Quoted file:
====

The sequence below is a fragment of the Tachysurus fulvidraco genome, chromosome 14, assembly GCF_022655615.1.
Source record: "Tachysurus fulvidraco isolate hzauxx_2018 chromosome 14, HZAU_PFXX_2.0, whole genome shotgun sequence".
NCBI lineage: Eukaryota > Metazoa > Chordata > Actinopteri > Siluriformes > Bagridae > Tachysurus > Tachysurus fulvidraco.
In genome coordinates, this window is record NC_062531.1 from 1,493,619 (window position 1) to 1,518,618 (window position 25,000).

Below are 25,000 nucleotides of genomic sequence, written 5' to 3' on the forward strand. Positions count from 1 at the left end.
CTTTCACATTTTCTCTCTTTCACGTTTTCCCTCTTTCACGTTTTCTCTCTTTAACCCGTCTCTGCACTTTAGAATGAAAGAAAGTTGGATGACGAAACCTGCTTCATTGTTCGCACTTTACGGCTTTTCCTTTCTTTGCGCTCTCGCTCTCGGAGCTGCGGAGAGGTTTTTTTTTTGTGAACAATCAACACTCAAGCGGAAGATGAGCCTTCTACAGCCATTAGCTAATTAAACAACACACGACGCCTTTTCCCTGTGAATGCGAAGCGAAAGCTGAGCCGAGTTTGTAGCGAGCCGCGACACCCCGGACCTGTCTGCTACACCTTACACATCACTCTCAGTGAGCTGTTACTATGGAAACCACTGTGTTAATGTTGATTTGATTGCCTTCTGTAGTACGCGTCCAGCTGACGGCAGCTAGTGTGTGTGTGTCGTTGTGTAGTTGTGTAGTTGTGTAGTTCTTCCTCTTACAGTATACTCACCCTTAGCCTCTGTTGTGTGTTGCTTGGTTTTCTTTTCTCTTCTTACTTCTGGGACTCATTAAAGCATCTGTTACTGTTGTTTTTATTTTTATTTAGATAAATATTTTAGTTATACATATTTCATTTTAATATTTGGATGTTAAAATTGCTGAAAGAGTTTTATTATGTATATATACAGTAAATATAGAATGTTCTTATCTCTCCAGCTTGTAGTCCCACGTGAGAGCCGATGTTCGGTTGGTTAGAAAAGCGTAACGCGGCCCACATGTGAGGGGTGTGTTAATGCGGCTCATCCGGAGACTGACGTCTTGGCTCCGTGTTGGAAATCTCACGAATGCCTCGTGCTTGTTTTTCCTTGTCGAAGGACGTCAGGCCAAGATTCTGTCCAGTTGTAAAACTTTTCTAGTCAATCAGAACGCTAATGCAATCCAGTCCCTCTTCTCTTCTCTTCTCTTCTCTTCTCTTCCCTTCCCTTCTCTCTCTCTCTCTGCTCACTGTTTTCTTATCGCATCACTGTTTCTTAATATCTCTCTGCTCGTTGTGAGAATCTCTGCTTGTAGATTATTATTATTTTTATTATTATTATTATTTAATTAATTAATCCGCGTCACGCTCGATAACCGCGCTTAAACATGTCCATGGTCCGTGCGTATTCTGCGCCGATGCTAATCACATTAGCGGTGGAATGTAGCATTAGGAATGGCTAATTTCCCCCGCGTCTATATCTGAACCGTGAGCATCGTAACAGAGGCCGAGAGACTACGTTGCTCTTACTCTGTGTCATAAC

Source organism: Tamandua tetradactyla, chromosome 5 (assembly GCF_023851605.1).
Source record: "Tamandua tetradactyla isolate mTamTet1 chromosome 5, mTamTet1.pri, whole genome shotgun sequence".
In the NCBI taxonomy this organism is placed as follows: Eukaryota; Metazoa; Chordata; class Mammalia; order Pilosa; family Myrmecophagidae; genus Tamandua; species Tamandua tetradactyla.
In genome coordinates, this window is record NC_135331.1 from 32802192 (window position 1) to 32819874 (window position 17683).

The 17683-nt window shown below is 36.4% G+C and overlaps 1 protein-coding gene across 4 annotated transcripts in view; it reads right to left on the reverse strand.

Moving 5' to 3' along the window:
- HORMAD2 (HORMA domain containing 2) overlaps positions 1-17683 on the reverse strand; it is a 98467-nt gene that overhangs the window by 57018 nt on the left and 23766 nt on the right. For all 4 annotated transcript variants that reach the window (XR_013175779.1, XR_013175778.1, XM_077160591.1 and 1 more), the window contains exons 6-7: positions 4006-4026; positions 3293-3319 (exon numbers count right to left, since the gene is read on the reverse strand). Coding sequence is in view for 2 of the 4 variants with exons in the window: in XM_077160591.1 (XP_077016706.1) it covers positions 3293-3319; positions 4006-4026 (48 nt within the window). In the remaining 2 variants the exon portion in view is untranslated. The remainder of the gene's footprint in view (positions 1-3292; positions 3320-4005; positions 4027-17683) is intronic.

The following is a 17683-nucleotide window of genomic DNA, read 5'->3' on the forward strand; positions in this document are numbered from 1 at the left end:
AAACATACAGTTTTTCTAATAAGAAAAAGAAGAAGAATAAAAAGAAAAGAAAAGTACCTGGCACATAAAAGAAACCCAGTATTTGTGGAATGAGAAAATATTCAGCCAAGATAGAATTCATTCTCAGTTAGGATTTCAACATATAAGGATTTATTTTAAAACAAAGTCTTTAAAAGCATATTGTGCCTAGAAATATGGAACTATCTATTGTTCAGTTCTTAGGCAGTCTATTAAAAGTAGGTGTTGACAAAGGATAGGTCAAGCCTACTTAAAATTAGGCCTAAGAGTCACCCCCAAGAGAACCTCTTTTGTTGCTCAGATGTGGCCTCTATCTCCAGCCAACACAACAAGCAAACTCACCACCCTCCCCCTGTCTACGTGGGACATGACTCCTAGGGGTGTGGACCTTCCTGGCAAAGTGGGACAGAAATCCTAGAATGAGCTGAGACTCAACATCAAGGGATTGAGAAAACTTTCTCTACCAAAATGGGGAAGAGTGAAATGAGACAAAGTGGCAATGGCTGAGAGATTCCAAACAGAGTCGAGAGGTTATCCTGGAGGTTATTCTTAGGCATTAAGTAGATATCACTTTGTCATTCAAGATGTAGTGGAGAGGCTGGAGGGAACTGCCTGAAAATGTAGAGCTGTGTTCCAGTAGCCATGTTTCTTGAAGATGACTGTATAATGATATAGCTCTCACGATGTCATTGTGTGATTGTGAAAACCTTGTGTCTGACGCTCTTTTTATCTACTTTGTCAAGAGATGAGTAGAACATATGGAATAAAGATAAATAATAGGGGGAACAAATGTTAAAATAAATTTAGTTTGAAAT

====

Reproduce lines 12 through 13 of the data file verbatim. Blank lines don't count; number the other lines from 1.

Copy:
Moving 5' to 3' along the window:
- HORMAD2 (HORMA domain containing 2) overlaps positions 1-17683 on the reverse strand; it is a 98467-nt gene that overhangs the window by 57018 nt on the left and 23766 nt on the right. For all 4 annotated transcript variants that reach the window (XR_013175779.1, XR_013175778.1, XM_077160591.1 and 1 more), the window contains exons 6-7: positions 4006-4026; positions 3293-3319 (exon numbers count right to left, since the gene is read on the reverse strand). Coding sequence is in view for 2 of the 4 variants with exons in the window: in XM_077160591.1 (XP_077016706.1) it covers positions 3293-3319; positions 4006-4026 (48 nt within the window). In the remaining 2 variants the exon portion in view is untranslated. The remainder of the gene's footprint in view (positions 1-3292; positions 3320-4005; positions 4027-17683) is intronic.